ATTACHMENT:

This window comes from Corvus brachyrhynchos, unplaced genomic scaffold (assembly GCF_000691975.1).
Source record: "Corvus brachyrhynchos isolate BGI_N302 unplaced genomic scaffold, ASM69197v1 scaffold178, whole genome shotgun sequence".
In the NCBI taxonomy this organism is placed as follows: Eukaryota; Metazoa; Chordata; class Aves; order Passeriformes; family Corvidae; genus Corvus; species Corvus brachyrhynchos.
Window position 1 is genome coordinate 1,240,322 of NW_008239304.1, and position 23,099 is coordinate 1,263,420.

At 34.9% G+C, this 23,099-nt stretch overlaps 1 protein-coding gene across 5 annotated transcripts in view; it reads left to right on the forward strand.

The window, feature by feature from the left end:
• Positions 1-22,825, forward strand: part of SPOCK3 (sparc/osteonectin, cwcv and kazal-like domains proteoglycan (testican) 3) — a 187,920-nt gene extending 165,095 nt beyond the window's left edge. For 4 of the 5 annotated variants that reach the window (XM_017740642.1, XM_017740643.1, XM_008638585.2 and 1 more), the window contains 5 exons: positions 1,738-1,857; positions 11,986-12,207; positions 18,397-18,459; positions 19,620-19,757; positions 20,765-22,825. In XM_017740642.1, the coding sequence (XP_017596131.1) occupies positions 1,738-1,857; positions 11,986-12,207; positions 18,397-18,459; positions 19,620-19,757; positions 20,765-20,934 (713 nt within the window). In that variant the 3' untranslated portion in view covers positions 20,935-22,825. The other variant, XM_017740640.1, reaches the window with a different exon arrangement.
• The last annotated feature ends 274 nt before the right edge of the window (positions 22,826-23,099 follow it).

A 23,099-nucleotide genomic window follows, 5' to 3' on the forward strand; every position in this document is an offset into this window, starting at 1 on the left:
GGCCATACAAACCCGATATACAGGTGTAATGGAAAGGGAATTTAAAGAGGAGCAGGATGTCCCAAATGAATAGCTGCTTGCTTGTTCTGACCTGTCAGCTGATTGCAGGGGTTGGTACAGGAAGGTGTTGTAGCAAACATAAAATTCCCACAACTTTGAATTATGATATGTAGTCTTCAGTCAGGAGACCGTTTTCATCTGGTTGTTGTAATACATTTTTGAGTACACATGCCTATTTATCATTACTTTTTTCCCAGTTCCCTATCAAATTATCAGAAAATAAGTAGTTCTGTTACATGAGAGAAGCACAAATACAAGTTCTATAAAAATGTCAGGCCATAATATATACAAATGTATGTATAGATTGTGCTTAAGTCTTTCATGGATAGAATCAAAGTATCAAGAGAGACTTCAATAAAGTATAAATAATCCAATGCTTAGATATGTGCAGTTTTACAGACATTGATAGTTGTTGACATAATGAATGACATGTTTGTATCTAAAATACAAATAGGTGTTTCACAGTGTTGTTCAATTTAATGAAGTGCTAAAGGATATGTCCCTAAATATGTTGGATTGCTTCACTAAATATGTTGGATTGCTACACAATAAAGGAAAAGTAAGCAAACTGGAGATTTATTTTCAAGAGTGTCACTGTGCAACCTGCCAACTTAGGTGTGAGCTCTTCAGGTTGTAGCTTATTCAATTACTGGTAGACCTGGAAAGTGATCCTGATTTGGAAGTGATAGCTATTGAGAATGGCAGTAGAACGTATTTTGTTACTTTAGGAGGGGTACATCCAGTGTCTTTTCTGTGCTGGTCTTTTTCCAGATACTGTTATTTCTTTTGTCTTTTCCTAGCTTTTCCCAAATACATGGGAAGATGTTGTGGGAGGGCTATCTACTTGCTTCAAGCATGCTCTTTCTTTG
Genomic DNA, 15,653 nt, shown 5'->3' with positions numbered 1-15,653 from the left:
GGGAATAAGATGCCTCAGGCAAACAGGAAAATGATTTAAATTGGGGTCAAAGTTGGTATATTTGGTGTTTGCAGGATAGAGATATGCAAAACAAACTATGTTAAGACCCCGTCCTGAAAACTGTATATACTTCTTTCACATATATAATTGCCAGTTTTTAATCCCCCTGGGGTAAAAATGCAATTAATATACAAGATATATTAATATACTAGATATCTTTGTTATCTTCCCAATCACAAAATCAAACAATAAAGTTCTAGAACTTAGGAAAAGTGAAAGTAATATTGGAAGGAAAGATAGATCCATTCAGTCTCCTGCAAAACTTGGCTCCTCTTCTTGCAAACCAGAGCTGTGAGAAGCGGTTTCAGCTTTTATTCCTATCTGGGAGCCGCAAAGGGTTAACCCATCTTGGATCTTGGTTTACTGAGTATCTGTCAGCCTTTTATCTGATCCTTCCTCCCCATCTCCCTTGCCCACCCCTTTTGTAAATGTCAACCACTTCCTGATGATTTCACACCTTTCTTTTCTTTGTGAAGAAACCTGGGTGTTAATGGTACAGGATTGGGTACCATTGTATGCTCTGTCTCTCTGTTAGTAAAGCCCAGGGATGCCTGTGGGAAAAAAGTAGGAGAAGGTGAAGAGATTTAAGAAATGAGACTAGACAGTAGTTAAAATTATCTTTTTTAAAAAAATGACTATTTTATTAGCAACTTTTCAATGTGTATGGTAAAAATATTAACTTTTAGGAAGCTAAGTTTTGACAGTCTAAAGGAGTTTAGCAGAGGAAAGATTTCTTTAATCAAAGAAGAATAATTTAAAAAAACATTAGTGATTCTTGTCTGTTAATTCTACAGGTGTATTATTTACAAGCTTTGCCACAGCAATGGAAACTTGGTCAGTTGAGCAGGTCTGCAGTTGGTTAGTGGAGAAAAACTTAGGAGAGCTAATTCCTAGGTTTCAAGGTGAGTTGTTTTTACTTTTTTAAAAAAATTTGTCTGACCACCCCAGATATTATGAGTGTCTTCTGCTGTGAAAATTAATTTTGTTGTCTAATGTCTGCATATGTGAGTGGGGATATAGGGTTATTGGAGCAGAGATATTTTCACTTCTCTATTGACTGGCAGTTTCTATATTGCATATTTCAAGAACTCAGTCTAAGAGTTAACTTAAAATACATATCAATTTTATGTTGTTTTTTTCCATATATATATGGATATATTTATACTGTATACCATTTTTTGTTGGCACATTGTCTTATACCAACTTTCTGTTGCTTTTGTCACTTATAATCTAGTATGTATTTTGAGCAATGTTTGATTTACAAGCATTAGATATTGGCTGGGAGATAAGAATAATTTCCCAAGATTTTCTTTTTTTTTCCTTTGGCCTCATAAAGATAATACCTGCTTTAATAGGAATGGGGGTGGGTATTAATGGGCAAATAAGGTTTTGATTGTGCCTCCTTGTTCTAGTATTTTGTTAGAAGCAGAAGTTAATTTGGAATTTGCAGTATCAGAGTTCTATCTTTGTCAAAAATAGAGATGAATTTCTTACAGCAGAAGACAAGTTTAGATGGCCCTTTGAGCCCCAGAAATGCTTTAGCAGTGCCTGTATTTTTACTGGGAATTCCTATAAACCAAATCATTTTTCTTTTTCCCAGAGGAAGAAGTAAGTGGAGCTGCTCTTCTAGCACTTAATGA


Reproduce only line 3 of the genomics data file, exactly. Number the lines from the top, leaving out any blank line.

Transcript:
In the NCBI taxonomy this organism is placed as follows: Eukaryota; Metazoa; Chordata; class Aves; order Passeriformes; family Corvidae; genus Corvus; species Corvus brachyrhynchos.